Can I REALLY Climb a Mountain?
What it would be like to be on the summit of a mountain? Could I do it? How hard would it be? Would I be nervous? I decided to find out.
Would I be strong enough? I trained and trained and trained. And trained some more. When I take day hikes up to Camp Muir (10,080 ft) on Mt Rainier, I have heard many people say, “I wish I had trained more.” Essentially, there isn’t enough training one can do. What does training involve? Doing stairs is great if you live in the flatlands. Hiking trails with altitude gains of at least 3000 feet is very good! Doing strength training with weights as well as cardio (such as running) also is wonderful training for your body.
Tip: You should be able to ascend 500 feet per hour with a 30-40 lb pack. If you can do that, you are in great shape.
I wondered….what would I eat up there? Ascending to high camp you eat normal food; bagels, cheese, peanut butter, and candy bars! Breaks on summit day are short and you need to be expedient with getting your food and eating it. So, I went to the local outdoor store and checked out all the high energy, quick eating type of foods, bought a bunch, and tried them on my training hikes. That’s how I found out what I liked, what I didn’t, what worked well, what didn’t and what packages were not easy to open with gloves on.
Tip: You will need carbohydrates for quick energy and protein to maintain energy. Don’t take fatty things like string cheese (for summit day), as it won’t digest easily at altitude which therefore won’t help you. Summit day is time for Energy Jelly Beans, Energy bars (with carbs—not the ones that are mainly protein bars). I found a fig bar that I just love. It’s dairy-free, kosher, no trans-fat, whole wheat and insanely yummy. It’s also easy to open with gloves on! It’s the “Nature’s Bakery” Fig Bar (naturesbakery.com). The package is 2 servings with 20 grams carbs and 2 grams of protein per bar. Believe me, you’ll eat them both.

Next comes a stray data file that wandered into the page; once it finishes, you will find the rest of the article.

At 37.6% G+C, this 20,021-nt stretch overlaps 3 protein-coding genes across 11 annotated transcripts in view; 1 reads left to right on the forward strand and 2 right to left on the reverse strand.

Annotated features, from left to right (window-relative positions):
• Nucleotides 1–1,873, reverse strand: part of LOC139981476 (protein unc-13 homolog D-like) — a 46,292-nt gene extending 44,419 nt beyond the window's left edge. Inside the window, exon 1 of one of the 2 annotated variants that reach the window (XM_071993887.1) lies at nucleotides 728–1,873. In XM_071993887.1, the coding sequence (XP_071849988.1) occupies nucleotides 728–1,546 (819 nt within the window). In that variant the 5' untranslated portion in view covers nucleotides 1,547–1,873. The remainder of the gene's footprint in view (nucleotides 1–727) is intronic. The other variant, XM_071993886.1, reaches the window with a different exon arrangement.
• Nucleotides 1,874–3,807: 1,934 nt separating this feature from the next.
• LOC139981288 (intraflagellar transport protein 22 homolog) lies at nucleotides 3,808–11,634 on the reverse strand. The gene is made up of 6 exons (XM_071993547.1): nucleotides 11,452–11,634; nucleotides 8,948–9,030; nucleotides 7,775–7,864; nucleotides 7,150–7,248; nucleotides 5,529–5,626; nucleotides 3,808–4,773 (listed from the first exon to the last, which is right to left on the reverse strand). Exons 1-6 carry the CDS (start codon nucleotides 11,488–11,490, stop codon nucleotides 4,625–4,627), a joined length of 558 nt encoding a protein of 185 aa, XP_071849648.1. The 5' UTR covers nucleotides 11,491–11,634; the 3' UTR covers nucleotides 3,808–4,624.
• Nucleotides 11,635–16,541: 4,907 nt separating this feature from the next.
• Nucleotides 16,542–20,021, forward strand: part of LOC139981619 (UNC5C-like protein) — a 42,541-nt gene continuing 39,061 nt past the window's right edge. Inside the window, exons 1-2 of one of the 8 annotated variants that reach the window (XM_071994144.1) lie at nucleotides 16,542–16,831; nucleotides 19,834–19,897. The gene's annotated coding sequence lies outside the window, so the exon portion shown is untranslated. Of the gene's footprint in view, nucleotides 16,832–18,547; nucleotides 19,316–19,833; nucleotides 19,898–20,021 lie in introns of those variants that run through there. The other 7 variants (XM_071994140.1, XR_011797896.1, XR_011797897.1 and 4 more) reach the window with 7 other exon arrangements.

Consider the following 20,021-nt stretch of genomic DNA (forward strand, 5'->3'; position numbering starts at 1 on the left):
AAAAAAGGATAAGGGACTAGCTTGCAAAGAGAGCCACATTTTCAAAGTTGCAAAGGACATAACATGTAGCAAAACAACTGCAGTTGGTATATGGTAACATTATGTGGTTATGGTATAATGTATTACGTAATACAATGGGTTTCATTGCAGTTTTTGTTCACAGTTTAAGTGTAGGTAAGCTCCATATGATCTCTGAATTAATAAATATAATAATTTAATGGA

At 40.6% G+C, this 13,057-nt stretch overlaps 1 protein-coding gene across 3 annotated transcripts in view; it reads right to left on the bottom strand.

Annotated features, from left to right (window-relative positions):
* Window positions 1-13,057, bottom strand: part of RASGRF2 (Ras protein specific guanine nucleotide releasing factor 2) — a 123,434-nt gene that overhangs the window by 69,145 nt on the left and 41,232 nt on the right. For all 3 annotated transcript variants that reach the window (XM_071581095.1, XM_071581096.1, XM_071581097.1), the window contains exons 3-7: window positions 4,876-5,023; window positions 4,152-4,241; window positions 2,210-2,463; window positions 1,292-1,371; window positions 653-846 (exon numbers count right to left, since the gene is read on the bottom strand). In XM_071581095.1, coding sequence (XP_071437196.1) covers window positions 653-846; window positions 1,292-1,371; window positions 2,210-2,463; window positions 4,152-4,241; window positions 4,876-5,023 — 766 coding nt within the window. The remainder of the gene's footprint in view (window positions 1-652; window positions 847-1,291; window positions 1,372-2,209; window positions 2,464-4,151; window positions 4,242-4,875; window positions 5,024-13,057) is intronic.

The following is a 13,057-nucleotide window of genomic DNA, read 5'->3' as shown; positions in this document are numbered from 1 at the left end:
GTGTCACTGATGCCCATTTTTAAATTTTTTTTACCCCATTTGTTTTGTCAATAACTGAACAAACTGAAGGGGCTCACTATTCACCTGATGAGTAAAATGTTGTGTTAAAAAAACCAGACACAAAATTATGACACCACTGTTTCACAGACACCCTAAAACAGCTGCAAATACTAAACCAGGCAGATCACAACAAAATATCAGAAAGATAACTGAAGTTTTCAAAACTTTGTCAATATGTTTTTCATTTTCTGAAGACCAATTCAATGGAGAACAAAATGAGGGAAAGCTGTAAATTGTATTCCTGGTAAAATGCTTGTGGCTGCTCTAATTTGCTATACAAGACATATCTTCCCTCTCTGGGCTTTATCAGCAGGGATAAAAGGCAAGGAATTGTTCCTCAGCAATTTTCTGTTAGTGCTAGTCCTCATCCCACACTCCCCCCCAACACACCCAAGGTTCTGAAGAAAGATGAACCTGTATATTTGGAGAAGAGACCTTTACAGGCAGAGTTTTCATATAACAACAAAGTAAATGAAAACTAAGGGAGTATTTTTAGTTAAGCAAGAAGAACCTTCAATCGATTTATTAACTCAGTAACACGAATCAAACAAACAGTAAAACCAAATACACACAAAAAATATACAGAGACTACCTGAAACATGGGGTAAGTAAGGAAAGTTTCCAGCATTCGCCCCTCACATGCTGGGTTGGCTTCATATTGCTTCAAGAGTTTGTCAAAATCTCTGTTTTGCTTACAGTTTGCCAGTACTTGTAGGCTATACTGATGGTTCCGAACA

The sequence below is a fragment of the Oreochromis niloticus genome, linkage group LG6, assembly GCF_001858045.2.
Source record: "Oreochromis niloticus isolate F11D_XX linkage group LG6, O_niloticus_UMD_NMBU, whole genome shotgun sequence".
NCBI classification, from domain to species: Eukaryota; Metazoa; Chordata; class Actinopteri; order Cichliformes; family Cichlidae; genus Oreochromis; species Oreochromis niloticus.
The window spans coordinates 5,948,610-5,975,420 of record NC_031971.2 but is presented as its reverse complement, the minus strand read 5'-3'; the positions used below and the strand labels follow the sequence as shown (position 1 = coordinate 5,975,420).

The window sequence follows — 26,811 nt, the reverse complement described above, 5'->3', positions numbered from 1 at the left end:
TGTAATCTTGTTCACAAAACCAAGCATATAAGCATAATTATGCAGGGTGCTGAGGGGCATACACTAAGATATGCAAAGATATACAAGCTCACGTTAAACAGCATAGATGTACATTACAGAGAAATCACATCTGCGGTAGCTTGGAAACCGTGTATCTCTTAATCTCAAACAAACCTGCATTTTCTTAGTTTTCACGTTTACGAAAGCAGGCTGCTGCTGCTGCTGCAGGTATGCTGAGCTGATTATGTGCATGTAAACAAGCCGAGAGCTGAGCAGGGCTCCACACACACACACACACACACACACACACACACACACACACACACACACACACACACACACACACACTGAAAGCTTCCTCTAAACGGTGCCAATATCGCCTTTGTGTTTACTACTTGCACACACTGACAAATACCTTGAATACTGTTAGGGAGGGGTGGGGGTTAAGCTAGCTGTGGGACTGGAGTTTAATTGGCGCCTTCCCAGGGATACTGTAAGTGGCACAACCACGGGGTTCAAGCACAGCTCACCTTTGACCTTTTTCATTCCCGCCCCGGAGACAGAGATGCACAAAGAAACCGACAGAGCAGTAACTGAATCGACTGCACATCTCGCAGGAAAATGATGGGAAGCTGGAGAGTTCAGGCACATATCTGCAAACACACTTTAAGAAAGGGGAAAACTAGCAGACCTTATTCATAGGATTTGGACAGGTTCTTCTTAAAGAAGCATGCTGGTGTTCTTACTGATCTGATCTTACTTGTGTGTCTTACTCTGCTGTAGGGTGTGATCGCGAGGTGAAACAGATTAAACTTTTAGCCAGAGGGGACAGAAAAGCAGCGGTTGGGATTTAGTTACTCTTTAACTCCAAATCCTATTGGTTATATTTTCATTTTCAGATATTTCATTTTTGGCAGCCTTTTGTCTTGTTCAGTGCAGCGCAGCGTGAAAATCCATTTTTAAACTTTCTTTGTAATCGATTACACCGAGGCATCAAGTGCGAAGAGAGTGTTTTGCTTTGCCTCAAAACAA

Would I really know what to do? The guides who work with the Climb to Fight Breast Cancer are used to working with novices as well those who are well-acquainted with climbing mountains. The guides will go over all you need to know such as walking with crampons, using an ice axe, and how to ascend on a rope team. Your role is to listen and practice what is taught on “snow school” day.
Could I really climb that thing? Yes, you can and you will. Even those who have climbed mountains will admit to being a bit nervous on summit day. Any mountain with glaciers will have a changing landscape; therefore, the route may need to be adapted from time to time. That is what guides are good at—adapting. They find the best route and guide you to the summit. That is their job, and they do it well.
What happens when I get to the summit? You take a lot of photos. Don’t forget to do that. Truly, it is easy to forget about that as your eyes and brain are taking in so much. You forget to click the shutter on the camera! You are excited, you can’t believe you got there, OMG I’m on a summit of a mountain….It is really, really amazing. It’s an experience you won’t forget and an experience you’re likely to want to repeat. So says this 5-time Climb to Fight Breast Cancer climber.
The summit approaches. You simply cannot believe that you got here! It is so exciting to know how hard you trained, how hard you climbed, and now you are here! Treasure the moment; that bit of glory; because you did work hard to get to this point. Look out and see all that is below you, which essentially is all of Washington state!
Tip: Take a lot of photos. It seems we take a lot of “photos” with our eyes and brains, but somehow forgot to click the shutter on the camera.
So, I wondered…..what would it be like to be on the summit of the highest mountain in Washington state? It’s pretty amazing. And I’m doing it again.